We lived that first hand. Our first LPs from 1996 were industry players who put us in business: Carrefour (the large European retailer), DLJ (the former investment bank) and a billionaire software exec. As venture fell out of favor all three pulled out of the asset class. Even though our 2000 fund was the single best performing fund in the United States for that vintage, continuing to get investments wasn’t possible so we had to rebuild.

We rebuilt our base and secured what we thought was the perfect anchor only to find out that a strategy change for the firm meant our lead was moving from VC to timber and they pulled out of VC altogether. This was in 2010 — exactly the wrong time to be pulling out of venture.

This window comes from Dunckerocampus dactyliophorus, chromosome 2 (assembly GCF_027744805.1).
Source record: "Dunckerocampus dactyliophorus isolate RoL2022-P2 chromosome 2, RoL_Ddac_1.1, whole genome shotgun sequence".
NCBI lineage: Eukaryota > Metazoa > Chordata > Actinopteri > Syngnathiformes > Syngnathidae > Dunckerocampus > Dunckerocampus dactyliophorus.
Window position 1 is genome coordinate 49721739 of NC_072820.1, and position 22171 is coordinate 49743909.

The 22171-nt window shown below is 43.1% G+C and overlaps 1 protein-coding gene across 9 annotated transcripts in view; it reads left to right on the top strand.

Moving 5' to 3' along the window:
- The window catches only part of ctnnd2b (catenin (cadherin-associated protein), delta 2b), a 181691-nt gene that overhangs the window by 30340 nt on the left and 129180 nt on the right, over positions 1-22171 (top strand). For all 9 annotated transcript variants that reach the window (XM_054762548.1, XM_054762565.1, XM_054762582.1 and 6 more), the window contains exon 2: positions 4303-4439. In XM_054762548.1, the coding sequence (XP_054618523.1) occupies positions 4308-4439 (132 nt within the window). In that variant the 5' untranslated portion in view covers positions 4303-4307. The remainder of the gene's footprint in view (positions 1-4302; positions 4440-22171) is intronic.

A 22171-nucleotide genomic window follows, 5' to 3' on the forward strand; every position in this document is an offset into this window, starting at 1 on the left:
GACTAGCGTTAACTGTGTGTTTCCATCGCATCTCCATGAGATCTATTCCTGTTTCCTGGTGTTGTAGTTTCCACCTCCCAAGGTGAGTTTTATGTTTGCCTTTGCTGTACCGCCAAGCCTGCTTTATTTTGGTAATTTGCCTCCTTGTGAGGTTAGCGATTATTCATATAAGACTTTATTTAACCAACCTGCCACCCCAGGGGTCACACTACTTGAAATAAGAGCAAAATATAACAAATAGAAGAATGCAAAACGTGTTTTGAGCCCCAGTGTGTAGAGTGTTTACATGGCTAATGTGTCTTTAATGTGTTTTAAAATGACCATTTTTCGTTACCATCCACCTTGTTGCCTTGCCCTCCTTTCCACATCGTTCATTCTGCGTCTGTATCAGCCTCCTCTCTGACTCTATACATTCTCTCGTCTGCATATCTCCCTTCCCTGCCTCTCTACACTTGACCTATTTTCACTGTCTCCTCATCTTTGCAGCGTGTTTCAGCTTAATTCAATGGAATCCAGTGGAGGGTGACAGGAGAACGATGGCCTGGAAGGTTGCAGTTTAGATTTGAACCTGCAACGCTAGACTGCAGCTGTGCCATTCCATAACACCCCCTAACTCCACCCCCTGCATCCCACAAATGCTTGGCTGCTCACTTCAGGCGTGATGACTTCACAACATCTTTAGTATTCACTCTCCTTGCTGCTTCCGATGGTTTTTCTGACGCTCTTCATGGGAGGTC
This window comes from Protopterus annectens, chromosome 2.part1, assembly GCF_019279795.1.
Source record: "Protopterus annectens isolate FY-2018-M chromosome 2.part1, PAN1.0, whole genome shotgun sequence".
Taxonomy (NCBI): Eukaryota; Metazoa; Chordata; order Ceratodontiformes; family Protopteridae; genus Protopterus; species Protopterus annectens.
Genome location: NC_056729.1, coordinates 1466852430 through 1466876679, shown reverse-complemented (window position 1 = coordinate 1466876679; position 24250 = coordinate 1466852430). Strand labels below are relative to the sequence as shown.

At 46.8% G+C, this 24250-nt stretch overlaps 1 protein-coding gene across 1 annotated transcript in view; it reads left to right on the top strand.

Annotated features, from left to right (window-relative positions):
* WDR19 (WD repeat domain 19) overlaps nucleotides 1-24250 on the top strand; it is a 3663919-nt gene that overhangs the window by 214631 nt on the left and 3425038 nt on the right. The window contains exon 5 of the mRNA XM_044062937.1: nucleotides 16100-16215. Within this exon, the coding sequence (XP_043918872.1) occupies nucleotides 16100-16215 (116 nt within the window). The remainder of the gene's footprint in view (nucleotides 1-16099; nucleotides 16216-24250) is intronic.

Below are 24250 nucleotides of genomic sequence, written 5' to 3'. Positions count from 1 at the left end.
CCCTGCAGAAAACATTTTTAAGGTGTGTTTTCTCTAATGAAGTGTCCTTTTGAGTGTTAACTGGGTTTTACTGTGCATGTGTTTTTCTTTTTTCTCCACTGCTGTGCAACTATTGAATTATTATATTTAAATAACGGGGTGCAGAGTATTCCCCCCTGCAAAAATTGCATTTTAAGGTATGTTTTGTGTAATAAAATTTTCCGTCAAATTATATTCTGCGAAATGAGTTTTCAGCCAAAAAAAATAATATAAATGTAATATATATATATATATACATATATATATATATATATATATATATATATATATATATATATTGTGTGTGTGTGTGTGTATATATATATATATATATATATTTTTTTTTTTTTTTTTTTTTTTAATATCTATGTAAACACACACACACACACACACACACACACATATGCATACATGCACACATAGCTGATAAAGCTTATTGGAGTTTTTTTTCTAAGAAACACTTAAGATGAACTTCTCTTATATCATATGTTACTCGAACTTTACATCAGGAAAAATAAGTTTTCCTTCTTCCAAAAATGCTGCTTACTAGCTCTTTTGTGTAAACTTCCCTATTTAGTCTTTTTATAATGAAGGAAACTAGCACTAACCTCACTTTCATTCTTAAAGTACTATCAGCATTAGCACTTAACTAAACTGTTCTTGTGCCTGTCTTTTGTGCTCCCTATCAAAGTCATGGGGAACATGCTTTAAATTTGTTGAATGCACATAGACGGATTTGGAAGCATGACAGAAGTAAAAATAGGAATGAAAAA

So you really want LPs who invest in the category in good markets and bad. And as a VC you still need to earn the right to get allocations when you raise new funds but that’s within your control.

Many VCs have turned to Foundations and University Endowments (F&Es) as a source of stable capital and this has certainly been a strong pillar for many a VC fund. We ourselves decided to build > 35% of our fund with F&Es.

What’s interesting about Sapphire is that they have now raised on an “evergreen structure” with $1 billion new fund (across LP investing and direct investing into portfolio). So we see them with the same long-term eye as we would our other sources of capital.


Should entrepreneurs care that we have Sapphire as an LP? Well — only in so much as we have an easier time than others in getting technology entrepreneurs in front of executives at SAP when appropriate.